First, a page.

MISSION

Burma Children Medical Fund provides access to medical care for people on the Thai/Burma border through its partner.

Medical assistance is inaccessible for many people living in Burma because of the high cost of treatment and lack of free healthcare. There are also an estimated 2+ million Burmese people living in Thailand unable to access the Thai healthcare system.

BCMF is one of the few organizations that has a strong enough relationship with the relevant Thai authorities to facilitate the transportation to and treatment of Burmese people at Thai hospitals.

More information is available on the Burma Children Medical Fund website.

IMPACT
1,825
Patients
2
Countries
6,556
Donors
Patients at Burma Children Medical Fund

Linn is a 50-year-old woman from Burma. She is divorced and lives with her mother and son in Karen State - a conflict area near the border of Burma and Thailand. She works as a shop vendor, selling steamed sticky rice with chicken and pork, and her mother is retired. Her 12-year-old son is in the fifth grade in Burma. Linn also cultivates vegetables in her garden and usually cooks meals using them. Linn enjoys watching movies in her free time, but she has not been able to do so for a while now. One year ago, Linn began to experience blurred and double vision. Currently, Linn cannot read, see, or walk well and requires a caregiver to assist her with daily activities. These symptoms have made it increasingly difficult for her to see clearly. Linn was diagnosed with retinal detachment, a condition in which the retina pulls away from the supportive tissue in the eye, resulting in vision loss. If left untreated, she could lose vision completely. Linn is scheduled to undergo surgery to reattach her retina. Our medical partner, Burma Children Medical Fund (BCMF), requests $1,500 to cover her procedure and care costs. After her surgery, Linn's vision will hopefully be restored, and she will resume her daily activities comfortably. Linn expressed, "I am very pleased to receive help and I am relieved that I can also stay at BCMF's patients' house in Chiang Mai. I wish for the success of my eye surgery. After recovery, I hope to restart my previous business again."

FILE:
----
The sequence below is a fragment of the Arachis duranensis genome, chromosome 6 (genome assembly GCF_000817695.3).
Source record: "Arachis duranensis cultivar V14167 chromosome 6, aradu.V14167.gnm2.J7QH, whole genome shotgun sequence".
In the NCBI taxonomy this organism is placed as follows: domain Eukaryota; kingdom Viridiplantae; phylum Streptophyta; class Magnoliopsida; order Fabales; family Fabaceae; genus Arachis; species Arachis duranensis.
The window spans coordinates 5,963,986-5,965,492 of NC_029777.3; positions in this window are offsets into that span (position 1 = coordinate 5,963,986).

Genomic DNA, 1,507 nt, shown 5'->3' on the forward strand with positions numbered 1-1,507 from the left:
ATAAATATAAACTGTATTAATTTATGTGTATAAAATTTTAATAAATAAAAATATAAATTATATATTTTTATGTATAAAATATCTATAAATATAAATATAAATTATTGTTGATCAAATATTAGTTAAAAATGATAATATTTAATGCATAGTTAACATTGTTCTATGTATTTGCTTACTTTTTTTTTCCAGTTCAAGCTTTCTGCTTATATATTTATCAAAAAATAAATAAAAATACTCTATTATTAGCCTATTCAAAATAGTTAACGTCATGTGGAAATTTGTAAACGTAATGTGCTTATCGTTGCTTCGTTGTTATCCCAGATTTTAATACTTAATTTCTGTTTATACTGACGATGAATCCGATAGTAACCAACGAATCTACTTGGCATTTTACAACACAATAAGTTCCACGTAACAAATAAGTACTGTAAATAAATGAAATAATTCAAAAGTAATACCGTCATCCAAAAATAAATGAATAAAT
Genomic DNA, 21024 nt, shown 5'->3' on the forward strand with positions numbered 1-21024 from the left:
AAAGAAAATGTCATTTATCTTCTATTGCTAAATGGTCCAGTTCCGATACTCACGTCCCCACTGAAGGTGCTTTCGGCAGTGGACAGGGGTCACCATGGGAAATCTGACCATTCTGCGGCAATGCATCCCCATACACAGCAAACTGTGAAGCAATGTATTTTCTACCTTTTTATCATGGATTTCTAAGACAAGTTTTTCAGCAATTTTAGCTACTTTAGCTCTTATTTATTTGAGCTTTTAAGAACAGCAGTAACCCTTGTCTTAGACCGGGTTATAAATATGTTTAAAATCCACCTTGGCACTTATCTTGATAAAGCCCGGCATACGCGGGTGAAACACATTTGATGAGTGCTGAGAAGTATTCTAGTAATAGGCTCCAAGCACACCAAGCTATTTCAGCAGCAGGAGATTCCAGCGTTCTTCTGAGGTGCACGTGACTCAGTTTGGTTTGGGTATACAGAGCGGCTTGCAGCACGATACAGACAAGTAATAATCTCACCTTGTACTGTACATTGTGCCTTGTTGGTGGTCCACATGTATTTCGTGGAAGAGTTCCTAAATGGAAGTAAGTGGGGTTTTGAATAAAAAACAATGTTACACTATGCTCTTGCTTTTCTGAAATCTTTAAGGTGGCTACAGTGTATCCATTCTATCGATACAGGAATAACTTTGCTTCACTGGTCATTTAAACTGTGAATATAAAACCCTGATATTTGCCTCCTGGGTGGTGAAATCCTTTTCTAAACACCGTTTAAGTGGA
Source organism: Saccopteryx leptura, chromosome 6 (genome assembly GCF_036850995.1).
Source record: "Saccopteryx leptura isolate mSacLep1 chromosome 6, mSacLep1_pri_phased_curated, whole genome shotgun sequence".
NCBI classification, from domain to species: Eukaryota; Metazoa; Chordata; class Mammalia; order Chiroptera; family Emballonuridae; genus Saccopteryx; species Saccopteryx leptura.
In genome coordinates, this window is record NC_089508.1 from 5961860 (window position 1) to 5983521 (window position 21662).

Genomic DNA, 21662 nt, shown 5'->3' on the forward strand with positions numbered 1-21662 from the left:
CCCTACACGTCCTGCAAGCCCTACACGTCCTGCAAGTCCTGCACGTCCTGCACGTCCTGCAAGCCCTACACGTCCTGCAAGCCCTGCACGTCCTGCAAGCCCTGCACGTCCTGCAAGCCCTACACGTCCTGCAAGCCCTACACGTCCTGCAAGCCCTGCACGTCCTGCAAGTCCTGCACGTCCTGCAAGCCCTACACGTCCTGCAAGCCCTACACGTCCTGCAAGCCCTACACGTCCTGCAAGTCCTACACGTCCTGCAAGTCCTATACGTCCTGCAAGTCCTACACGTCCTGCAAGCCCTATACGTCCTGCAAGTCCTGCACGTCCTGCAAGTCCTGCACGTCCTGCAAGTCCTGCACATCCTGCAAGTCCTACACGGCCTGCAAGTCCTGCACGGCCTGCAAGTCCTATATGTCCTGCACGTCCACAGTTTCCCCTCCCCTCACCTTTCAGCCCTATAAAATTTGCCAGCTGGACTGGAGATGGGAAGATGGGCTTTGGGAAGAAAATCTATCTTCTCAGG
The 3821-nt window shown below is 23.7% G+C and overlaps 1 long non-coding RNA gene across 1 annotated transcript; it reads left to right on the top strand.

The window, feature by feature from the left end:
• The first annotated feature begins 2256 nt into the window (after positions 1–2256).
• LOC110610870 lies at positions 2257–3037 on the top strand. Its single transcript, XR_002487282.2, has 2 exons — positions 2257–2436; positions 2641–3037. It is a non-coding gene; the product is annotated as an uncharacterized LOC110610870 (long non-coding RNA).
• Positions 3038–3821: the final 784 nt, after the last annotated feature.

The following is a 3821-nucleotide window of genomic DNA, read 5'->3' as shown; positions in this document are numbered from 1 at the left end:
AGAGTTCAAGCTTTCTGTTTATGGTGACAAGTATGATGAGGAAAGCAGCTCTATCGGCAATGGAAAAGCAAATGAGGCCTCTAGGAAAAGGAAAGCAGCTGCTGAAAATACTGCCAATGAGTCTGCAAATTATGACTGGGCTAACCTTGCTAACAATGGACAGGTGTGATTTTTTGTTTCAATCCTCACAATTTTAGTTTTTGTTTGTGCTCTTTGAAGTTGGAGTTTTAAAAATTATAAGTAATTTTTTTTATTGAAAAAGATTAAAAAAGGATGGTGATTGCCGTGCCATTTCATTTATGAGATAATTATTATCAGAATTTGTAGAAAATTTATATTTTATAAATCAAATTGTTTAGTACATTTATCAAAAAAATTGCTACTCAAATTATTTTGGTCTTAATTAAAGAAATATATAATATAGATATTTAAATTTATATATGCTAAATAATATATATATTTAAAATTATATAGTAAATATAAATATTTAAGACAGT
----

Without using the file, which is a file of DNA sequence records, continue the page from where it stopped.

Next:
$932raised
$568to go

Nay is a 31-year-old man from Burma. He lives with his mother, two sisters, two brothers-in-law, two nephews, and two nieces in a village in Karen State along the Burma border. Nay works in Thailand as a day laborer, spending one week working in Mae Sot and then returning for two days to his village. Nay’s mother is retired and one of his sisters is a homemaker, taking care of her children. The other sister and two brothers-in-law are day laborers on a farm in Karen State. They also grow vegetables for family consumption. His nephews and one niece go to school. Their monthly income is enough for basic needs and they make an effort to pay for basic health care. In his free time, Nay enjoys helping in his community and fixing electronic items. In July 2023, Nay began to experience blurred vision in his right eye. He has intermittent pain and discharge. These symptoms have made it increasingly difficult for him to see clearly. Nay feels uncomfortable seeing only with his left eye and feels sad and depressed about his condition. Nay was diagnosed with retinal detachment, a condition in which the retina pulls away from the supportive tissue in the eye, resulting in vision loss. If left untreated, he could lose vision entirely in the right eye. Nay is scheduled to undergo surgery to reattach his retina on January 18th. Our medical partner, Burma Children Medical Fund, is requesting $1,500 to cover the cost of this procedure and care. After the surgery, Nay's vision will hopefully be restored, and he will resume his daily activities comfortably. Nay said “I was stuck and hopeless while the doctor was telling me that I would need a surgery. I don’t even know how to explain about my health problem to my family. I worry they will feel so sad and worry about me. I am unhappy and feel tired emotionally. After learning that I have donors who will help me paying for my treatment in Chiang Mai, I feel like my hope has returned and I'm wishing my vision would repair and I'll be able to continue my career in the future."

$1,025raised
$475to go